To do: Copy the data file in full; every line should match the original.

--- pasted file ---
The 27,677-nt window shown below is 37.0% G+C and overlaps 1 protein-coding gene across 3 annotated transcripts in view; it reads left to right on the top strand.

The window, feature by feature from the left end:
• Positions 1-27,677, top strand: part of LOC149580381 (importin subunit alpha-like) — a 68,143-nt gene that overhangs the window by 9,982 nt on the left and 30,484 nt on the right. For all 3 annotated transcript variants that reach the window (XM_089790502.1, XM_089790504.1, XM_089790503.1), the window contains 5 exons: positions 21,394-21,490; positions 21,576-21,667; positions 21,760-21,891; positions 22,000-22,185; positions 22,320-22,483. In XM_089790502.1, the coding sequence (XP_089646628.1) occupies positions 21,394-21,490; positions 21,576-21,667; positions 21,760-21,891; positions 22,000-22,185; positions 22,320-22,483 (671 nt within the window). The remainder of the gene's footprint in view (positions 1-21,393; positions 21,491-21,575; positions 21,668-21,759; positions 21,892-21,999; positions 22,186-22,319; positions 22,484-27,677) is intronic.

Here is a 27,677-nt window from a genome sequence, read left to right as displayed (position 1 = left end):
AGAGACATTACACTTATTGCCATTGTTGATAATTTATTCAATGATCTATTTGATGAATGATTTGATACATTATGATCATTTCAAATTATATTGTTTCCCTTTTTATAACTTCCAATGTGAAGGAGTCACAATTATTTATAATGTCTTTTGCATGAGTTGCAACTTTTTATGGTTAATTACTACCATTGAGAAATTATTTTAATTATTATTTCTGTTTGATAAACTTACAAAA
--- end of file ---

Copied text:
The 27,677-nt window shown below is 37.0% G+C and overlaps 1 protein-coding gene across 3 annotated transcripts in view; it reads left to right on the top strand.

The window, feature by feature from the left end:
• Positions 1-27,677, top strand: part of LOC149580381 (importin subunit alpha-like) — a 68,143-nt gene that overhangs the window by 9,982 nt on the left and 30,484 nt on the right. For all 3 annotated transcript variants that reach the window (XM_089790502.1, XM_089790504.1, XM_089790503.1), the window contains 5 exons: positions 21,394-21,490; positions 21,576-21,667; positions 21,760-21,891; positions 22,000-22,185; positions 22,320-22,483. In XM_089790502.1, the coding sequence (XP_089646628.1) occupies positions 21,394-21,490; positions 21,576-21,667; positions 21,760-21,891; positions 22,000-22,185; positions 22,320-22,483 (671 nt within the window). The remainder of the gene's footprint in view (positions 1-21,393; positions 21,491-21,575; positions 21,668-21,759; positions 21,892-21,999; positions 22,186-22,319; positions 22,484-27,677) is intronic.

Here is a 27,677-nt window from a genome sequence, read left to right as displayed (position 1 = left end):
AGAGACATTACACTTATTGCCATTGTTGATAATTTATTCAATGATCTATTTGATGAATGATTTGATACATTATGATCATTTCAAATTATATTGTTTCCCTTTTTATAACTTCCAATGTGAAGGAGTCACAATTATTTATAATGTCTTTTGCATGAGTTGCAACTTTTTATGGTTAATTACTACCATTGAGAAATTATTTTAATTATTATTTCTGTTTGATAAACTTACAAAA